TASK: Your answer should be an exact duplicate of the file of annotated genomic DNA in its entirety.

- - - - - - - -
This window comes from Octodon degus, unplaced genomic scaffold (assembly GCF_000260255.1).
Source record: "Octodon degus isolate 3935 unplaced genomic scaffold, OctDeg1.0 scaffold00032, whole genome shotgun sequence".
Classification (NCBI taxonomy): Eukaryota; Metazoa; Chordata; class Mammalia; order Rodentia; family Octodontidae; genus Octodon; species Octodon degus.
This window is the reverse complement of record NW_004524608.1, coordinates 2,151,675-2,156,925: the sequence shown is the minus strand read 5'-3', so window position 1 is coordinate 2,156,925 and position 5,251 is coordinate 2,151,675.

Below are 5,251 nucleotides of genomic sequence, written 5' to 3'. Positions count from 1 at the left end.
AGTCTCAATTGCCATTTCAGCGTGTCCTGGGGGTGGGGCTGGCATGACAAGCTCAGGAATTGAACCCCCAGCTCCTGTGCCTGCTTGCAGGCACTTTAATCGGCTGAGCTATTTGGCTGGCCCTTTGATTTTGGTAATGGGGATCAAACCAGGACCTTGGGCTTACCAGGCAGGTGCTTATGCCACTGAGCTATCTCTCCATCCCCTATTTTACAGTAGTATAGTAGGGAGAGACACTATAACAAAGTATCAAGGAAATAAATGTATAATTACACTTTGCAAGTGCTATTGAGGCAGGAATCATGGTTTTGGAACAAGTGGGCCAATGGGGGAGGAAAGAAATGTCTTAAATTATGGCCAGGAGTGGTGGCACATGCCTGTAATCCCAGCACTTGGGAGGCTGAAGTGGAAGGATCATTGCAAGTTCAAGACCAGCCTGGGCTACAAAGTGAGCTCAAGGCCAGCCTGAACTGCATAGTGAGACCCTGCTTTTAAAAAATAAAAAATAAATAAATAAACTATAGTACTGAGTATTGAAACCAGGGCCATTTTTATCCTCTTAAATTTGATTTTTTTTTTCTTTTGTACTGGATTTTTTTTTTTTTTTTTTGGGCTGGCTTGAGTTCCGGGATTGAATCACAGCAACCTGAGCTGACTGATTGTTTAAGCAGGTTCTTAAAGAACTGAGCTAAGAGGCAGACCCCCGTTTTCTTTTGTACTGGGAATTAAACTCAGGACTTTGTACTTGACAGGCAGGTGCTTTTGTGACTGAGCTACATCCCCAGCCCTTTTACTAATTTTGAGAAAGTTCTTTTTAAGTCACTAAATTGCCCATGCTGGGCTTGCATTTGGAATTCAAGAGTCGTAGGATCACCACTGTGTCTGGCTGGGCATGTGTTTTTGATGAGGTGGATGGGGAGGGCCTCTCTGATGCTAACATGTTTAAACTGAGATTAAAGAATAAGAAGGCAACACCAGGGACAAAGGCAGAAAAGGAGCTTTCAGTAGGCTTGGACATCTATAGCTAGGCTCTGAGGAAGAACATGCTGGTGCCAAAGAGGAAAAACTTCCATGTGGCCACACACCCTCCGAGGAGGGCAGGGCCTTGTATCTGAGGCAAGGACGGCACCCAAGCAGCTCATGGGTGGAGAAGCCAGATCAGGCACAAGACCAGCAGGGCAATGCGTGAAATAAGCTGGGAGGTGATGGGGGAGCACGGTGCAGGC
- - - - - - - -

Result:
This window comes from Octodon degus, unplaced genomic scaffold (assembly GCF_000260255.1).
Source record: "Octodon degus isolate 3935 unplaced genomic scaffold, OctDeg1.0 scaffold00032, whole genome shotgun sequence".
Classification (NCBI taxonomy): Eukaryota; Metazoa; Chordata; class Mammalia; order Rodentia; family Octodontidae; genus Octodon; species Octodon degus.
This window is the reverse complement of record NW_004524608.1, coordinates 2,151,675-2,156,925: the sequence shown is the minus strand read 5'-3', so window position 1 is coordinate 2,156,925 and position 5,251 is coordinate 2,151,675.

Below are 5,251 nucleotides of genomic sequence, written 5' to 3'. Positions count from 1 at the left end.
AGTCTCAATTGCCATTTCAGCGTGTCCTGGGGGTGGGGCTGGCATGACAAGCTCAGGAATTGAACCCCCAGCTCCTGTGCCTGCTTGCAGGCACTTTAATCGGCTGAGCTATTTGGCTGGCCCTTTGATTTTGGTAATGGGGATCAAACCAGGACCTTGGGCTTACCAGGCAGGTGCTTATGCCACTGAGCTATCTCTCCATCCCCTATTTTACAGTAGTATAGTAGGGAGAGACACTATAACAAAGTATCAAGGAAATAAATGTATAATTACACTTTGCAAGTGCTATTGAGGCAGGAATCATGGTTTTGGAACAAGTGGGCCAATGGGGGAGGAAAGAAATGTCTTAAATTATGGCCAGGAGTGGTGGCACATGCCTGTAATCCCAGCACTTGGGAGGCTGAAGTGGAAGGATCATTGCAAGTTCAAGACCAGCCTGGGCTACAAAGTGAGCTCAAGGCCAGCCTGAACTGCATAGTGAGACCCTGCTTTTAAAAAATAAAAAATAAATAAATAAACTATAGTACTGAGTATTGAAACCAGGGCCATTTTTATCCTCTTAAATTTGATTTTTTTTTTCTTTTGTACTGGATTTTTTTTTTTTTTTTTTGGGCTGGCTTGAGTTCCGGGATTGAATCACAGCAACCTGAGCTGACTGATTGTTTAAGCAGGTTCTTAAAGAACTGAGCTAAGAGGCAGACCCCCGTTTTCTTTTGTACTGGGAATTAAACTCAGGACTTTGTACTTGACAGGCAGGTGCTTTTGTGACTGAGCTACATCCCCAGCCCTTTTACTAATTTTGAGAAAGTTCTTTTTAAGTCACTAAATTGCCCATGCTGGGCTTGCATTTGGAATTCAAGAGTCGTAGGATCACCACTGTGTCTGGCTGGGCATGTGTTTTTGATGAGGTGGATGGGGAGGGCCTCTCTGATGCTAACATGTTTAAACTGAGATTAAAGAATAAGAAGGCAACACCAGGGACAAAGGCAGAAAAGGAGCTTTCAGTAGGCTTGGACATCTATAGCTAGGCTCTGAGGAAGAACATGCTGGTGCCAAAGAGGAAAAACTTCCATGTGGCCACACACCCTCCGAGGAGGGCAGGGCCTTGTATCTGAGGCAAGGACGGCACCCAAGCAGCTCATGGGTGGAGAAGCCAGATCAGGCACAAGACCAGCAGGGCAATGCGTGAAATAAGCTGGGAGGTGATGGGGGAGCACGGTGCAGGC